Return to the Mind of a Huckabee Supporter

When last we left him, Joe Carter was spinning Huckabee as the One, True Conservative in the presidential contest. I objected, pointing out the key issues on which Huckabee is not conservative.

But as I wrote then, I’m not just interested in seeing Huckabee defeated for his faux-conservatism. I’m genuinely curious about what his supporters are thinking. Happily, Carter has started a new, “infrequent” series in which he explores “the contours of conservatism.”

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I’m already underwhelmed. Some of it is pretty standard and I don’t disagree with it. Some of it I simply do not understand. And then there are the parts that I find downright disturbing.

His first installment is instructive. While I agree, generally, that the family is an important component of our society, he elevates it beyond the rational (more on this later). Before he even gets there, however, he makes this curious statement:

I believe that while ultimate sovereignty belongs to God alone, He delegates authority throughout society to various institutional structures (i.e., churches, businesses, the state, etc.). Naturally, these institutions are not immune to the effects of sin or human depravity but they still retain the legitimate authority given to them by our Creator.

Have Christians really adopted this post-modern version of the Divine Right of Kings? I’m astounded to discover that he believes that churches and states have a “legitimate authority” from God to conduct their affairs. The entire American experience is predicated on the belief that the authority of our state is derived from its people. I wonder if this disconnect between Carter’s belief in divinely delegated authority and this simplest facet of American democracy is the point at which we become so foreign as to be incomprehensible to each other.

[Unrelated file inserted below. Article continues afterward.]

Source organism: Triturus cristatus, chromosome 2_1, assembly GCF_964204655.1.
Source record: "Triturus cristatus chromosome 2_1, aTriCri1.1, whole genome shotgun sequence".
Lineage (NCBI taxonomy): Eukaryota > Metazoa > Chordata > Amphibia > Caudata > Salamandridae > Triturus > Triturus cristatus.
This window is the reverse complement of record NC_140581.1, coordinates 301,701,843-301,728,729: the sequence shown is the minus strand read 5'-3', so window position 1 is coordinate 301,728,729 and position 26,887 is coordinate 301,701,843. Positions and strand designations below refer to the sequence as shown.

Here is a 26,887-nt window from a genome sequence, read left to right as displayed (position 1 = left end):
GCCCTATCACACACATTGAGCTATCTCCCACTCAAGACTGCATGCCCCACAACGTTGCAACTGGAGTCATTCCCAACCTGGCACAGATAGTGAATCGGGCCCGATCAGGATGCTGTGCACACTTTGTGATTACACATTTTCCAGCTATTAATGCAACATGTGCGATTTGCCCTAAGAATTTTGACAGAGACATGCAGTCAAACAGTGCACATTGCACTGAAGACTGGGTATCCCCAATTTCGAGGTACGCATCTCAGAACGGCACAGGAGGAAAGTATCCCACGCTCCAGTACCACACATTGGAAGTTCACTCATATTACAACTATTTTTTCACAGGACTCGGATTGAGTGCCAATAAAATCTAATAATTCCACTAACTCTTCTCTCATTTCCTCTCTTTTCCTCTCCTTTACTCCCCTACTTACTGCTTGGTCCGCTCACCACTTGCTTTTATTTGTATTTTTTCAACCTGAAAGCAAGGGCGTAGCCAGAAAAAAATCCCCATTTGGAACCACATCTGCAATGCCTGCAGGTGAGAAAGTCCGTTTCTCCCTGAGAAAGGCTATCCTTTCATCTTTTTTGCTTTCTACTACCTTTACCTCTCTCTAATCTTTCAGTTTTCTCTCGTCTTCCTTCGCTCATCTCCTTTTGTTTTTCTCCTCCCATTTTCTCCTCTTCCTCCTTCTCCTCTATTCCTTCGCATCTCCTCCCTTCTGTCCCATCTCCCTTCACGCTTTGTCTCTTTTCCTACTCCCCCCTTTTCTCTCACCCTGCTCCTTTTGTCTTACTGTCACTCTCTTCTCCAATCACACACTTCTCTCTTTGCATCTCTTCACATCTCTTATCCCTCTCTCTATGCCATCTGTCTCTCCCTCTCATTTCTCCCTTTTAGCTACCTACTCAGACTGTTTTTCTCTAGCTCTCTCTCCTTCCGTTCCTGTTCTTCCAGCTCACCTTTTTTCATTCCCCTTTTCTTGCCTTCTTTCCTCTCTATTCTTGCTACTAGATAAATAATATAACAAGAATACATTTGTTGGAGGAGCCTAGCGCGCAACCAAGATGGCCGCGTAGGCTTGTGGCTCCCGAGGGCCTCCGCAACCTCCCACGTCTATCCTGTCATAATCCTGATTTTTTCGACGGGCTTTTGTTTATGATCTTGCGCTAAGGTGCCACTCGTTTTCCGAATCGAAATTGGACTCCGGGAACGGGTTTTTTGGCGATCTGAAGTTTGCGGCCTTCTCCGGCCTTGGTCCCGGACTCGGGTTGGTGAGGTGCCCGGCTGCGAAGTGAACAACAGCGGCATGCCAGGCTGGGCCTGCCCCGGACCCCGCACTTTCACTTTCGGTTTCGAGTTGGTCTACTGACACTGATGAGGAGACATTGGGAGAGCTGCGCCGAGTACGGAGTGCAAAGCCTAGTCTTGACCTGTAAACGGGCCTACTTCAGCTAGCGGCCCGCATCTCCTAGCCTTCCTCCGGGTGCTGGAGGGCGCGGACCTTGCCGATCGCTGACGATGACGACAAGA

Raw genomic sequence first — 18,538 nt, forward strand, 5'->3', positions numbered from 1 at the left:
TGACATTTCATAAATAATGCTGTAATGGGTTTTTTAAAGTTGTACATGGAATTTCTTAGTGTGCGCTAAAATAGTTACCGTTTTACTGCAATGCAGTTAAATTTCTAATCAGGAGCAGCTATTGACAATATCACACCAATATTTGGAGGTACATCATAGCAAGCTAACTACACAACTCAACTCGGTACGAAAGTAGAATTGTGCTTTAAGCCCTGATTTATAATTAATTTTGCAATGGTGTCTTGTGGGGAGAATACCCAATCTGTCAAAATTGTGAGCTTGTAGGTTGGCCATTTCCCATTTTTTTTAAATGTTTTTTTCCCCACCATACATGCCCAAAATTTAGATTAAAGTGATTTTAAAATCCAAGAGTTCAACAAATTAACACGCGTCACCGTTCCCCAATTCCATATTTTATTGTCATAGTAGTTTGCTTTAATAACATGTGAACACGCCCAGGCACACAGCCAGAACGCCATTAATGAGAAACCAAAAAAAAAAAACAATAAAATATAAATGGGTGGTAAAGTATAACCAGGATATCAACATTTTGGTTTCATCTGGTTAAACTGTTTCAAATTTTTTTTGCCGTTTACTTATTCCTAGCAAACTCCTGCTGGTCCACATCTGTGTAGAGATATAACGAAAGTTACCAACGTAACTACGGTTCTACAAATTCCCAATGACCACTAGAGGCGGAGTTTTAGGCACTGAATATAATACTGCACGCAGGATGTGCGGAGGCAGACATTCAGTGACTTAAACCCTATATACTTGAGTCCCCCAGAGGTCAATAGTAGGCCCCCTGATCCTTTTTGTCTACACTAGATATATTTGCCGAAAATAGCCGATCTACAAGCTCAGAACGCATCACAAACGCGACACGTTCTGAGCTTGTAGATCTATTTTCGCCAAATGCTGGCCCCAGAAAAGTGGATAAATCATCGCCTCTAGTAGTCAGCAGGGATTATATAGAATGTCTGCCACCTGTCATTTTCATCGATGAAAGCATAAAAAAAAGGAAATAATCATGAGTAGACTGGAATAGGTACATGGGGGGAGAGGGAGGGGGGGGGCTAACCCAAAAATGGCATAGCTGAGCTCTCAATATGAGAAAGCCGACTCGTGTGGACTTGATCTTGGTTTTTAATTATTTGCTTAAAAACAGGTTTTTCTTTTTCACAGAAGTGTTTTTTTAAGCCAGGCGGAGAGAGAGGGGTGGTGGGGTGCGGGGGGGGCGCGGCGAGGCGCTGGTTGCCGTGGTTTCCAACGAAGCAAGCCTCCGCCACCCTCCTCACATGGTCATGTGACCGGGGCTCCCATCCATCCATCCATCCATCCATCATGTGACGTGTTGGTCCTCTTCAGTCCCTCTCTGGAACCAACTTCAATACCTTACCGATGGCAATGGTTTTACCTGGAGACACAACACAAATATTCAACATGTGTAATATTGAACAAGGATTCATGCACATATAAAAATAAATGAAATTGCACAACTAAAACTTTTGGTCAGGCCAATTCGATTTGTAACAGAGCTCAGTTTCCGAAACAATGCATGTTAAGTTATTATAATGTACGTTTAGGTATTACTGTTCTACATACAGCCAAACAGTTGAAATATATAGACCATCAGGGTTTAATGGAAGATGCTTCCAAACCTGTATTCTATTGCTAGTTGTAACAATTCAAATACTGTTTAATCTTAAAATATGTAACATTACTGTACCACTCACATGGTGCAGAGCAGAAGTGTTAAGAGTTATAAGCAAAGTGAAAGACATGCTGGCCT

As a Catholic, I agree that the Church possesses delegated authority from God. But I have sound biblical and apostolic tradition backing me up on that point. On the other hand, I am just flabbergasted to discover that Carter thinks that businesses have delegated authority from God to go about their affairs.

Here again, I thought that economic activity was a “bottom-up” affair, with concepts like legitimacy, success, and failure derived from the activities of the participants. How unusual, how medieval, to think that God delegates “authority” in the business world.

To be honest, I’m not even sure what “authority” means in that context, and I’m sure that’s keeping me from getting Carter’s point. He cannot really mean that God delegated to Donald Trump the authority to be a successful jerkface, can he? Wal-mart as the divinely legitimate authority on bargain prices? I don’t think so.

I know we have evangelical Christian morons here, so you folks get back to me. If you put some knowledge to me, you’ll get full credit for it in my next post on the topic. And there’s plenty more to discuss, especially Carter’s conservative creed, but I’ve got to run to a meeting now. More later.


~ by Gabriel Malor on January 10, 2008.

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